In Common – September 14th Edition

In Common is my (mostly) weekly Commonplace roundup – notable quotes from the week, and current reading list.

I took a long break from my reading updates, but I am elbow-deep in so many books,  I thought it was time to get back to it!

This week I am wrapping up some books, and making room for some new September reads. I wanted to share some notable quotes before I put these books away and and new titles to the list.

Bruce Handy’s Wild Things: The Joy of Reading Children’s Literature as an Adult, was a delight. He spent six years putting this book together and the effort was worth it. He read books from his childhood, as well as children’s books he passed over as a youth. His analysis of books, compared to how he remembers them as a child, or as most children remember them, is quite interesting. Each chapter has its anchor book, but he weaves in references to similar titles, along with fascinating background details of the authors. He writes with a humorous voice that adds to the book’s enjoyment. He gave his honest opinion on books as well – something I appreciated because I understand that some people don’t like certain books, regardless of their status as classics or cult favorite. I appreciated his honesty.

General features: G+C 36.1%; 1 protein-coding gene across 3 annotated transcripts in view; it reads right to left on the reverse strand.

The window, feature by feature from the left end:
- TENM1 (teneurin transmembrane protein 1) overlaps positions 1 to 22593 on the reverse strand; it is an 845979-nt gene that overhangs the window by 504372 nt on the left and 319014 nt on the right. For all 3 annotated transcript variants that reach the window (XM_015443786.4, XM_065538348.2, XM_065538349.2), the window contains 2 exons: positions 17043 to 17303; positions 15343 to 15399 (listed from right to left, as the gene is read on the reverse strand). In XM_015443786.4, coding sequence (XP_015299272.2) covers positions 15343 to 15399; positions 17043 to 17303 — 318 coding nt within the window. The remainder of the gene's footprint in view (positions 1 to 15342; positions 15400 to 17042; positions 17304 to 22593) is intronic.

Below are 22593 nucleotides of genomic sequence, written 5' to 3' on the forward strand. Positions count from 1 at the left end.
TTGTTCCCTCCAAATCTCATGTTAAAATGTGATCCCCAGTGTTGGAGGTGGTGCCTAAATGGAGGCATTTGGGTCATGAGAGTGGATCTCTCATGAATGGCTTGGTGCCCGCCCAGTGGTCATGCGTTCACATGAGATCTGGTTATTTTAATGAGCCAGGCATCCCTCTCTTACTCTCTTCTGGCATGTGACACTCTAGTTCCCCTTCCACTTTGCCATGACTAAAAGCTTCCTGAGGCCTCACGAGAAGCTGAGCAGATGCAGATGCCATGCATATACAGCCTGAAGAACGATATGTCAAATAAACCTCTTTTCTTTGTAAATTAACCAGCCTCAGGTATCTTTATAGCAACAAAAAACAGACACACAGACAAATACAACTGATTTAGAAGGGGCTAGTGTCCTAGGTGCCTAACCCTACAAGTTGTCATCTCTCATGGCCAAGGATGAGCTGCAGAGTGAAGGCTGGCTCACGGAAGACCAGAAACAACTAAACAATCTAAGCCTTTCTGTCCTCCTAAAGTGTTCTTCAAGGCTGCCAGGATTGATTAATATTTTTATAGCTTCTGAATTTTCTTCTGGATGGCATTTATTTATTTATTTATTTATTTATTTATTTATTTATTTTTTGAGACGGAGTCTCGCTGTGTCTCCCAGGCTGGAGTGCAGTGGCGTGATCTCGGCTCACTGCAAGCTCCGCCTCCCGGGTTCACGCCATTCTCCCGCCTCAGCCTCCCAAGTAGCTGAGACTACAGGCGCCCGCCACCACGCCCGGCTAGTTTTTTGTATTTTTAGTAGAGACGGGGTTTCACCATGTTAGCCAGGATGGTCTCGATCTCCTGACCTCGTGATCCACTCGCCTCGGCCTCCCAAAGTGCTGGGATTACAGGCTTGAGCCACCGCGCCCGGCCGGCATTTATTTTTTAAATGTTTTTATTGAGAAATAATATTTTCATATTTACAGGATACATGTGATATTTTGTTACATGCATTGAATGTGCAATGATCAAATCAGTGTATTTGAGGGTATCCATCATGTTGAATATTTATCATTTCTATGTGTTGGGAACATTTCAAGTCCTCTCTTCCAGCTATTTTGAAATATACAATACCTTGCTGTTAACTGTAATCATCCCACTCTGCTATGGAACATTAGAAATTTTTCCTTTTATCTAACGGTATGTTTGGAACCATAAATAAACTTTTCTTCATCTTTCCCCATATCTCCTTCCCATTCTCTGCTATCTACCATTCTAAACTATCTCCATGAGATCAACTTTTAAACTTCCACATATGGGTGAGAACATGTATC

In the Introduction, Handy recounts reading The House at Pooh Corner to his children. In the scene where Christopher Robin has to tell Pooh that he is going away and cannot do “nothing” anymore, Handy describes it as a “wrenching scene” and a little while later,

As I read this aloud, I couldn’t help but weeping. It’s a story, of course, about leaving childhood behind, which for poor baffled Pooh, the one being left – the one who exists only in Christopher Robin’s imagination – is a kind of death. … All this was swirling through my head as I read, tears spilling down my face, and my heartless kids couldn’t have cared less. (p. xx)